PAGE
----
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I am currently looking at burnout in child and youth care as my thesis for my Masters in Child & Youth Care, at Mount Saint Vincent University. I am looking at whether or not an educational workshop on burnout could assist individuals in avoiding this often to common problem in C&YC. Is anyone else aware of any thesis work on this topic or recent material on burnout? I would appreciate any direction or information you could provide.
Vikki Reynolds has an interesting take on burn out although I can not say she works directly in the "child and youth care field". She is a therapist and a social activist working with homelessness in Vancouver, British Columbia. The short article I am referring to – Reynolds, V. (2009).
Collective ethics as a path to resisting burnout. You can retrieve some of her work here: http://therapeuticconversations.com/?page_id=720.
Hello. In California I have been to workshops as well as trainings titled "Care for the care provider" also try looking into Vicarious trauma for first responders.
The burnout topic comes up frequently. In my experience, burnout has more to do with job stress unrelated to children than it does with the children themselves. See:
http://www.cyc-net.org/cyc-online/cyconline-june2009-stein.html on burnout in a residential setting.
http://www.cyc-net.org/cyc-online/cycol-0504-burnout.html on burnout with teachers. Also includes some references you might find helpful.
Simply using the search feature on the www.cyc-net.org home page will also produce many links, some of which might prove useful to you.
Several years ago I completed my masters thesis on vicarious trauma, compassion fatigue and burnout and looked at the differences between these terms as part of the work. However, I did not look specifically at child and youth care. I think it is very important to make sure what you are looking at is burnout and not another phenomenon such as compassion fatigue. Maslach (the Guru of Burnout) is still writing on the topic and you may want to check out Figley for his work on compassion fatigue and he incorporates the concept of burnout in his work. There is also a website www.compassionfatigue.ca which you might find helpful since its funder focuses on workshops and workshop materials. I think your topic is very important as many people participate in workshops but then return to the same settings, and part of what contributes to burnout is workplace issues and systemic issues, not simply the worker.
I hope this helps and all the best with your work!
It's been years since I looked at the literature on burnout but based on a study we did of graduates from the 3-year CYW program at St. Lawrence College in Kingston Ontario where I was for 22 years, I have some suggestions.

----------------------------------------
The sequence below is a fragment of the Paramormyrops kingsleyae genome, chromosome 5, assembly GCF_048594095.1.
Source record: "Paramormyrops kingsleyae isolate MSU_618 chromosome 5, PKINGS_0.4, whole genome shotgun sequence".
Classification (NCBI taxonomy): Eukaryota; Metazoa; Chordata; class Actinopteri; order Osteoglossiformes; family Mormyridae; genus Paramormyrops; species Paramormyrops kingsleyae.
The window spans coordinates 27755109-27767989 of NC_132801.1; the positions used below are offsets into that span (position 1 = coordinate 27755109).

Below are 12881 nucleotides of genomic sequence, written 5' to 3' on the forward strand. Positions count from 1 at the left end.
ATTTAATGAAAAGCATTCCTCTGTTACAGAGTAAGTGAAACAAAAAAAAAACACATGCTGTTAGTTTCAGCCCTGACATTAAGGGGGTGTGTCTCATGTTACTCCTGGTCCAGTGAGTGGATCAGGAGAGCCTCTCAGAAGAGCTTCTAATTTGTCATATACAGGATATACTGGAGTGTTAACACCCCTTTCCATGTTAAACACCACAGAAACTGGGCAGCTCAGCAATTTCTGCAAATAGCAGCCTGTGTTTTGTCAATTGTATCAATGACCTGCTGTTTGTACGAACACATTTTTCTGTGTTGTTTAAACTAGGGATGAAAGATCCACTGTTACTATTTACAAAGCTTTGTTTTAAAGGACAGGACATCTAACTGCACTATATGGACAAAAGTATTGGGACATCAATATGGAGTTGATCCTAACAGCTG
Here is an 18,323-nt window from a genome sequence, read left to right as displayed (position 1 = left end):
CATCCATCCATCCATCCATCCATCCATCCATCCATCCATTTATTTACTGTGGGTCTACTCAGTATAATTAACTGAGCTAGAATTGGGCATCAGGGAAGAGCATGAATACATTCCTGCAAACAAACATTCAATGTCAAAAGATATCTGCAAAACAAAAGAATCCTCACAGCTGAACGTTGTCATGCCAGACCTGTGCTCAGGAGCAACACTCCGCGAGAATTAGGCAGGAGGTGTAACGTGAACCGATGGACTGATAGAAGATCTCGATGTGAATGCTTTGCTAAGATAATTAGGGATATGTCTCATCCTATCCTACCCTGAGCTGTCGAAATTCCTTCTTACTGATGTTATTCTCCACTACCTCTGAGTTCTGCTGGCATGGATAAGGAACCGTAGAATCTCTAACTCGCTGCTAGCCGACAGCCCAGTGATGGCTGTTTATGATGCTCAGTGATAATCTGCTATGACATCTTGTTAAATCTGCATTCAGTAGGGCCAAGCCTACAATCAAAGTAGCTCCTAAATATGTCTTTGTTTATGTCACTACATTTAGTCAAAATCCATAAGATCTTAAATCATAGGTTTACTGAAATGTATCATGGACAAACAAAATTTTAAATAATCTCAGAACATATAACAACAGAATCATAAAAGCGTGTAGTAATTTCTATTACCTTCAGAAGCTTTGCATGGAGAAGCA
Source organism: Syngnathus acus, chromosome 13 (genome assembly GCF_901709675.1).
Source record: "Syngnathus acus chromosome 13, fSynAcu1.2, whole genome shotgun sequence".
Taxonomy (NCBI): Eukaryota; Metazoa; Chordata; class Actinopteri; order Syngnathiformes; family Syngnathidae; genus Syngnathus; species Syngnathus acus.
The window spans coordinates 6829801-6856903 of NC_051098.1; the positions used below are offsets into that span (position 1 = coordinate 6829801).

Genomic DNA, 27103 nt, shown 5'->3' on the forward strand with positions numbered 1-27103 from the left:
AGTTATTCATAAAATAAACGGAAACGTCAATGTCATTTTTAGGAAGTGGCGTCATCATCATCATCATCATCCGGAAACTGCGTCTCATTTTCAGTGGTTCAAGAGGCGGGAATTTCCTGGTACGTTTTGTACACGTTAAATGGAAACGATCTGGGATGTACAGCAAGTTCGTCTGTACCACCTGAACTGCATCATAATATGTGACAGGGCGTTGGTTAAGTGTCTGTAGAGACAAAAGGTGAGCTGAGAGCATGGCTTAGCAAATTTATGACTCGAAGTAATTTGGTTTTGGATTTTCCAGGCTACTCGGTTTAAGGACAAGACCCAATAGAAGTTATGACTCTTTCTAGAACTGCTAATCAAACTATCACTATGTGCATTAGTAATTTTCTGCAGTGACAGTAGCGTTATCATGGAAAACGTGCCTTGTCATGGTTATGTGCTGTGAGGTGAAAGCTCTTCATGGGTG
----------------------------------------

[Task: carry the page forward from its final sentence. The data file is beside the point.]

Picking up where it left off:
Back then, we had seen the literature (mostly US) and heard regularly that 2-3 years was the average CYWs stayed in the job because of burn-out. But we knew of many grads who had been in the field for 10-15 years (we had 15 years of grads by the time of the study).
What we found was 2-3 yrs was when most changed jobs, until they got one with good working conditions or that suited them. After that, the only changes were to stop and have a family, but then they returned. So the "burn-out" phenomenon did not mean out of the field, but out of a particular agency.
Until my recent retirement, I was Director of the professional CYW association in Ontario for 13 years where we had members working front-line for 30+ years. I also got to know a lot of members with 2-3 yrs in the field and often they became members in order to be able to switch jobs, to get out of a burn-out-type agency into a better one.
My conclusion from all of this is that burn-out is basically a function of poor management. The longest lasting members are all in well-managed agencies, or in agencies less well run but with otherwise good working conditions, e.g., high pay or places like school boards with reasonable wages, shortened days and long holidays. And as long as the wages are reasonable, good management also trumps higher pay. Many members stayed at a lower paying agency if there was lots of opportunity for professional development (going to conferences/workshops, being able to run their own special groups/activities, etc.).
The only individual psychological variable that I could see worth addressing is the tendency of some CYWs to stay at a poorly run place to protect the kids. Dealing with their guilt about "abandoning" the kids is a personal, psychological issue, but otherwise it comes back to the "structural" issue of getting out, or for the right person and situation, fighting to bring in a union. But getting out and changing jobs is the most common answer.
Here, things like conferences, CYC-NET, connection with their professional association, etc. is what counts. Something that provides a wider perspective, and possible contacts for the next job. They need to see that the forces that maintain burn-out-prone agencies are well beyond their control, and they need to save themselves so they can go on and help other kids.
I hope this helps.